Tuesday, 22 January 2013

In the news: Is Canada talking itself into a housing crisis?

From Globe and Mail
Little was heard of housing bubbles in Canada up to about a year ago. Now, predictions of crashes are on the front cover of Maclean’s and other publications. One might wonder if we are talking ourselves into a housing miasma, even though the fundamentals don’t point to one.
Consider affordability. The Bank of Canada’s housing affordability index shows that newly built standard houses are as affordable as 10 years ago. And the Royal Bank of Canada’s affordability indexes for existing housing only “exceed their long-term averages modestly, although the national figures are exaggerated by extremely poor affordability in Vancouver.”
It's funny how media manipulates information just to make a headline. Please consider an article from just a month ago by the Globe and Mail, titled Frozen Out: Behind Canada's Housing Affordability Crisis. The basic premise of the article is that low interest rate is just masking the risks of how unaffordable housing has became. Sounds like the Globe and Mail is suffering from indecisiveness. Furthermore the above article ignores all the other issues such as record high levels of debt in Canada, house prices outpacing incomes for over a decade, record rent to price ratios etc. Additionally, the article states:
Moreover, credible analysts don’t see a U.S.-style crash. Professor Robert Shiller told CBC News in September that Canada should be spared because its banks have low subprime exposure. And Gluskin Sheff economist David Rosenberg wrote in a November note “that the U.S. plunge five years ago followed years of credit-tightening moves… anyone think that [the Bank of Canada] is going to raise interest rates 450 basis points with inflation barely above 1 per cent?”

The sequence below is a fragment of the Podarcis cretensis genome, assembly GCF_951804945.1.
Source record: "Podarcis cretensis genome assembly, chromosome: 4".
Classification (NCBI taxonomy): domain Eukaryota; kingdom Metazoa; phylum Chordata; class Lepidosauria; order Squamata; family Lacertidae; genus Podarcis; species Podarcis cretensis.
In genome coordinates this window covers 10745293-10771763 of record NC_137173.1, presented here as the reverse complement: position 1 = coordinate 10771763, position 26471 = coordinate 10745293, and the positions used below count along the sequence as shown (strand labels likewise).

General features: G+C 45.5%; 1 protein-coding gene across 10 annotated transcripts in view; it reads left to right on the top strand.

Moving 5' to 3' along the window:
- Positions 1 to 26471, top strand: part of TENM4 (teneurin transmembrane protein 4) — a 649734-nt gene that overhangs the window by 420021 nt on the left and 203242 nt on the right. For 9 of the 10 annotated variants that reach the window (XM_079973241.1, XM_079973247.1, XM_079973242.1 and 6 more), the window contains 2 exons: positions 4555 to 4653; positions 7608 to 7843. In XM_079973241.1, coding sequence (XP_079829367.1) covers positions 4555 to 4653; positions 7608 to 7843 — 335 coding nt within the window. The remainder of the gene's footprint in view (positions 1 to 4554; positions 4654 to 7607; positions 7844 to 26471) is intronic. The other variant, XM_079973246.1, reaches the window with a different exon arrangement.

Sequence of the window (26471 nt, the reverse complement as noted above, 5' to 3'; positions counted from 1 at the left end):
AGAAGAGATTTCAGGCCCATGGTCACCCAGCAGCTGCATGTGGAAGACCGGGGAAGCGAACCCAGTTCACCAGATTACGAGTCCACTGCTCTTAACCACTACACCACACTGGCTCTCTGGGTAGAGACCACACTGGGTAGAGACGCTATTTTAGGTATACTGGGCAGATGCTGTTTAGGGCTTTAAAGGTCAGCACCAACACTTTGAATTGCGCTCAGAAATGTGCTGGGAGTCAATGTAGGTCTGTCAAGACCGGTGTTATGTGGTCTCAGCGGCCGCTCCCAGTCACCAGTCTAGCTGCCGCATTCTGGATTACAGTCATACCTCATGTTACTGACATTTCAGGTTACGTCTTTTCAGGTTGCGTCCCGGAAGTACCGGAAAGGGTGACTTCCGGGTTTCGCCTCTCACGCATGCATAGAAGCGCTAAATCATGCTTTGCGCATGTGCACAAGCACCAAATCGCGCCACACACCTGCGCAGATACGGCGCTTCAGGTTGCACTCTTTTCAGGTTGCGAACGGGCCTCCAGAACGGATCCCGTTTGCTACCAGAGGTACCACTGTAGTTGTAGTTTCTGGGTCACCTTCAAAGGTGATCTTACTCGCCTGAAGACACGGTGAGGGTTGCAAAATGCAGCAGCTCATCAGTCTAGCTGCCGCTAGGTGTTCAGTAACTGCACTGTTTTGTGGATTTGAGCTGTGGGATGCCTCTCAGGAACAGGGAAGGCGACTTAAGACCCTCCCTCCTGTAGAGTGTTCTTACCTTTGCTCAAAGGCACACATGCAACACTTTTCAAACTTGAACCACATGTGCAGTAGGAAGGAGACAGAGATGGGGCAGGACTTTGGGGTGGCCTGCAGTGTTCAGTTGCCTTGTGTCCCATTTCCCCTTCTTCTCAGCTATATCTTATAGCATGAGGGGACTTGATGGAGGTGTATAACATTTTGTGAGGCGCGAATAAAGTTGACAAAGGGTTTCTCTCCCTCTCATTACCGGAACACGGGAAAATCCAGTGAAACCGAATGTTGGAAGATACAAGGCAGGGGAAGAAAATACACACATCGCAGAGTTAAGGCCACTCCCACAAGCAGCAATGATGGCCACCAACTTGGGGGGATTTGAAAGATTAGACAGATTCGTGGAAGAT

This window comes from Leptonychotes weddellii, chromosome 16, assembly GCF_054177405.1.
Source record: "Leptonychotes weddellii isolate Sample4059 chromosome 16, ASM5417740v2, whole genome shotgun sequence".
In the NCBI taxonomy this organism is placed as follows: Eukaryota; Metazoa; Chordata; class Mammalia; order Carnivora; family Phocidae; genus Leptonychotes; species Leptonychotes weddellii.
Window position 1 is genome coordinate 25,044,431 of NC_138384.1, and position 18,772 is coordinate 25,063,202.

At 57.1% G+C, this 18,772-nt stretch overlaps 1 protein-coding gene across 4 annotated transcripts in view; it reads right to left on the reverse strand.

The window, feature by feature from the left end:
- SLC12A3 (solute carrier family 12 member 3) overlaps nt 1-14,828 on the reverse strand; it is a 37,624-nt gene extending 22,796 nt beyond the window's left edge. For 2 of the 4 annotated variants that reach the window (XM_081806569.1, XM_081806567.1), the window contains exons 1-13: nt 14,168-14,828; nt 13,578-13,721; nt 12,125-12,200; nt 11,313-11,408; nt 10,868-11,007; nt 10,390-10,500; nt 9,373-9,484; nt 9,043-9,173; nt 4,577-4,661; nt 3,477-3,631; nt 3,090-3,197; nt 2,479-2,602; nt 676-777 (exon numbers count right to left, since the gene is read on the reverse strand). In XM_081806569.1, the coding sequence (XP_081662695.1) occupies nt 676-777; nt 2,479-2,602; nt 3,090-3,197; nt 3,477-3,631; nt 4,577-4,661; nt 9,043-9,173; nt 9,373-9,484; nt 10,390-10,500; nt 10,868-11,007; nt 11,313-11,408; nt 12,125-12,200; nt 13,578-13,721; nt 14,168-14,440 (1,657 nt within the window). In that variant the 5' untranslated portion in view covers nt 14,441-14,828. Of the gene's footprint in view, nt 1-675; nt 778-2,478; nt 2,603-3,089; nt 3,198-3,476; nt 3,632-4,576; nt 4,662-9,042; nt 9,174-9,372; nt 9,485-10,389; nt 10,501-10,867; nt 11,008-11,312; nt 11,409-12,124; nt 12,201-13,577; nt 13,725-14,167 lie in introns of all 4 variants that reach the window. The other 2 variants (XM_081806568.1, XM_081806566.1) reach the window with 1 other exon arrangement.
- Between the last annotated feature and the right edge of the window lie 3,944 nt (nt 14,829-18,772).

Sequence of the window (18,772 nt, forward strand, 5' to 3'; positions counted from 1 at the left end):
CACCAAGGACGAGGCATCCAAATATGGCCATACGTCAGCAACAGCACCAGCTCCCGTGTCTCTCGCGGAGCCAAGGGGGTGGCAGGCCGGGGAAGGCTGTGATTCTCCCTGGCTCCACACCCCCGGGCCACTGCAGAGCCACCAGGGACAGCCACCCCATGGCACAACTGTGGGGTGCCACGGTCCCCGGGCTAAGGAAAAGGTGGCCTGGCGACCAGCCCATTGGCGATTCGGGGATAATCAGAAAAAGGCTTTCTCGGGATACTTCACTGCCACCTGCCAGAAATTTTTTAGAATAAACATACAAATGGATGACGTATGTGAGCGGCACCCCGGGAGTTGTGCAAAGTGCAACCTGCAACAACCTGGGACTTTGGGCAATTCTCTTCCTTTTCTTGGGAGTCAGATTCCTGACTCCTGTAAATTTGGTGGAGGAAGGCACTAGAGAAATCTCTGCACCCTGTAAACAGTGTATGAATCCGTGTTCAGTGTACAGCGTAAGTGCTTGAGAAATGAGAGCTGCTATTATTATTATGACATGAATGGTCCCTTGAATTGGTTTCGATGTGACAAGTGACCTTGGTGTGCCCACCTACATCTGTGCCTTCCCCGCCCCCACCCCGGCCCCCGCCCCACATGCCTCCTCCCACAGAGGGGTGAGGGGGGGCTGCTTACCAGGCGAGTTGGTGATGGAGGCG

However, Mister Shiller also said that Canada is like a slow-motion version of the US and that Canadians suffer from same delusion that Americans did, that real estate prices always rise.
Mr. Shiller and co-authors argue the prominence of the bubble theme produced “a turning point in public thinking” that led to prices turning down, beginning in 2006. A similar point was made by Mr. Shiller in a 2006 paper, in which he wrote: “there are reasons to suspect that the price changes … are related to public swings in opinions rather than fundamentals.”
Could Canada similarly be talking itself into a housing crash (possibly followed by a financial crisis and years of stagnation)? Or will the fundamentals usher in the soft landing that the federal government is trying to achieve through tighter mortgage rules? Messrs. Shiller and Rosenberg believe the fundamentals will win because the Canadian setting is more supportive. Let’s hope so, if only so that Canadians are spared the trauma Americans have experienced.
We are not talking ourselves into a housing crash We are talking about a coming real estate crash because of the fundamentals. As one of the commentators of the article said: - This isn't a matter of changing public thought. Rather, it is a matter of changing the public's awareness of economic truths.


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